“and what is the use of a book”, thought Alice, “without pictures or conversations?”
—Lewis Carroll, Alice’s Adventures in Wonderland
Like Alice, I am very fond of pictures and conversations, which have formed the foundation to my photographic practice; I am a fine art photographer, photography lecturer and master’s student (not forgetting self-confessed crazy cat lady). My photographic practice has always been influenced by my interest in the representation of young women within photography, and over the past six months I have also been investigating their place within the nineteenth-century archive held at the National Science and Media Museum, Bradford, in particular the work of Lewis Carroll and Julia Margaret Cameron.
Paul Ricoeur believes photographs have a ‘voice’ which ‘speaks’ to the viewer, and states that objects are often sleeping before they are awoken by a researcher. I found that this relationship between being awoken and speaking to the spectator embodied exactly how I felt when accessing the archive. I found tropes which connected the archival experience to Wonderland: objects were very often sleeping until Alice arrived to wake them up. For me, this perfectly describes my countless trips to the archive; every experience has been special, one that not many words can explain. As a practitioner who has spent many years reading and researching these works, to hold them, study them, connect with them and have conversations with them embodies everything that is wonderful about archival research.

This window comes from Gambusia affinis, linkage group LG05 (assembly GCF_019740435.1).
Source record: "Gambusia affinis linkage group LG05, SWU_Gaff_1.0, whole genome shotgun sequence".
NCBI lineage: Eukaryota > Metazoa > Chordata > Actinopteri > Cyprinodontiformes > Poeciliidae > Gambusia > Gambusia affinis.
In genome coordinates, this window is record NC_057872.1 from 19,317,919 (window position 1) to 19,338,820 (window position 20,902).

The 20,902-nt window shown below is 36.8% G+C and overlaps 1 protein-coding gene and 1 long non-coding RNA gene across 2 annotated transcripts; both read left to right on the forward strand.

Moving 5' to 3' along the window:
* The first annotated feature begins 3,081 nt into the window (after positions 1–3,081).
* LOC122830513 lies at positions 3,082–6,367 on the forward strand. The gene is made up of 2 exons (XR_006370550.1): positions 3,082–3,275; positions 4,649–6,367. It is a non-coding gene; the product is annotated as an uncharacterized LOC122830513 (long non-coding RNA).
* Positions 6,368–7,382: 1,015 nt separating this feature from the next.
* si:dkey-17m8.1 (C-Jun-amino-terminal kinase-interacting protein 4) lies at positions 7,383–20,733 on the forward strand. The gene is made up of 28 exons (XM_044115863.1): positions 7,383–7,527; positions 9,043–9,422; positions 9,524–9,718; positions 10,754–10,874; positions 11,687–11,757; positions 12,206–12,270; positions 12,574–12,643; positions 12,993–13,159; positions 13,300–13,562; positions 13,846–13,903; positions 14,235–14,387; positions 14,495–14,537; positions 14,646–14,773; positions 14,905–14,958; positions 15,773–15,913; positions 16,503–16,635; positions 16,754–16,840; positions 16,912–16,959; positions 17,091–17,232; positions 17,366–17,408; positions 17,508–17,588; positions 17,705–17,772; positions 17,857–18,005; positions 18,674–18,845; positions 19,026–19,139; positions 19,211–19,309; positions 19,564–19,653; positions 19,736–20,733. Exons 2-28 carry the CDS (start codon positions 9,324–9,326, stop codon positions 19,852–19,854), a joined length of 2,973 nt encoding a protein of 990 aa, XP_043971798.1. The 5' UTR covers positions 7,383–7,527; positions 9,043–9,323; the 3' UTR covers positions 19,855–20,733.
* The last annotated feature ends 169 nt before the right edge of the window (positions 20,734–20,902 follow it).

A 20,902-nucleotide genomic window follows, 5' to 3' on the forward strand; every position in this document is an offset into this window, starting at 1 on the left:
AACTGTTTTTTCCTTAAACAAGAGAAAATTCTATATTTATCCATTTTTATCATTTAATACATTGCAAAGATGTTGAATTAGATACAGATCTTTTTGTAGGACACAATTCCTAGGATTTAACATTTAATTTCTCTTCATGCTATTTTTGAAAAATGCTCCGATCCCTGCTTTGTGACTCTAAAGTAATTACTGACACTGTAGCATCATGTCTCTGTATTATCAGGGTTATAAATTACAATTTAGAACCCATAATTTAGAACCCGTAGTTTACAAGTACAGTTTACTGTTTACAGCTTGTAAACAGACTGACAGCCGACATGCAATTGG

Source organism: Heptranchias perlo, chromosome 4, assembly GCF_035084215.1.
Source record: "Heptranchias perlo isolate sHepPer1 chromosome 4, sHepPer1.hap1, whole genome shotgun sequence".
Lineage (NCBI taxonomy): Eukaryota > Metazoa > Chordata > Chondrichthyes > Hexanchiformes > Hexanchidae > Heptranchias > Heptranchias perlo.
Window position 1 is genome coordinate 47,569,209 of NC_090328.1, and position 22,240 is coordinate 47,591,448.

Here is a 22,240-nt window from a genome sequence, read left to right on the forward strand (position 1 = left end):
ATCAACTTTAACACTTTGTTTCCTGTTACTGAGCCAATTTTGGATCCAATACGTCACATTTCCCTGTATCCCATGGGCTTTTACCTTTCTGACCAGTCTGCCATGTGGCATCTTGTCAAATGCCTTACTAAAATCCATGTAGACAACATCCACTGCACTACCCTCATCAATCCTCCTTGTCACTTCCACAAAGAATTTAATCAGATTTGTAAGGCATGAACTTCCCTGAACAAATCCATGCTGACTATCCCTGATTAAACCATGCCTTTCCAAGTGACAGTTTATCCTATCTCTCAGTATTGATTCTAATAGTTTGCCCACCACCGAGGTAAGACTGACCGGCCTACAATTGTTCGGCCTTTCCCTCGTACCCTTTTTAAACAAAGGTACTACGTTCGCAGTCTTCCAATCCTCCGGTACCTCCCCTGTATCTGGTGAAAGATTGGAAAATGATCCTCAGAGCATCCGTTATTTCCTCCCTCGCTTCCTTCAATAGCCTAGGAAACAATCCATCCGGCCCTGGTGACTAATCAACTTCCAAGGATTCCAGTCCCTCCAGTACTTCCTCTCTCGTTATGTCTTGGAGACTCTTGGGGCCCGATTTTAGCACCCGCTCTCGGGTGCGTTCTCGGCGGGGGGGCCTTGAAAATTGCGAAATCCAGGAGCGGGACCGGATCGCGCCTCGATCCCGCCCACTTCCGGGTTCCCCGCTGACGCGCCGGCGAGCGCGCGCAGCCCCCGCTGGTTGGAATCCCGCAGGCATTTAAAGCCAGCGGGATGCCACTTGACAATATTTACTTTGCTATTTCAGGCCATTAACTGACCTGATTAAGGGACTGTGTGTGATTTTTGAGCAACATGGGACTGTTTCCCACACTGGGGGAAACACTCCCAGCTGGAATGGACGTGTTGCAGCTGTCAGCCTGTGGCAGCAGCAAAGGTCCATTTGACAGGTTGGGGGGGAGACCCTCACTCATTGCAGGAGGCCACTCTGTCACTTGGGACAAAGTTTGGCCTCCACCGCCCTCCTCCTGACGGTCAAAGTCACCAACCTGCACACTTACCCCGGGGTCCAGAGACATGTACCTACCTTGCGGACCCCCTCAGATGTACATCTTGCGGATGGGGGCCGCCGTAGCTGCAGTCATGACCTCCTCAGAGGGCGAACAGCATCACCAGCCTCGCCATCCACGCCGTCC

Yet, the links to Wonderland did not stop there.
There were emblems in the photographic works I was looking at too. Symbolism links the sleeping girls in Lewis Carroll’s photography: I was awakening these images and creating a conversation between me and the archival matter, imagining the messages that she would convey to me, ‘she’ being the emblem of an adolescent girl I envision within my work. Alice Liddell—the real Alice—and her sisters are glaring back at me: I feel like I have known her forever without ever getting the chance to meet her, yet now I have, along with many of the imaginary characters Charles Dodgson put on his glass negatives. Each time I have visited the research facility at Bradford I have either found work I had not seen before, or been blown away by the fact that I am connected to a little piece of history, which has now made its own history in my own life.
I started deconstructing these images and the archive itself using social and cultural signifiers, to investigate deeper into the concerns of the young female. Perceiving the glass negative as my ‘looking glass’, I wanted to fall deeper into this rabbit hole, much as Alice did. The sensuality of the print, its eroticism, was magically caught in the emulsion and that really interested me. I developed this research into creating albumen and salt prints of my own, challenging the strictures of analogue and digital photography. The viewer is drawn into the ideals of objectification and the paradoxes that connect archival matters and interpretive acts.
I have found my time researching within this archive highly enjoyable: disengagement from the outside world and being taken to my very own little Wonderland, just a couple of hours train journey from home, makes it an incredibly addictive experience. With a monthly visit, I—unlike Alice—have been able to return whenever I wish.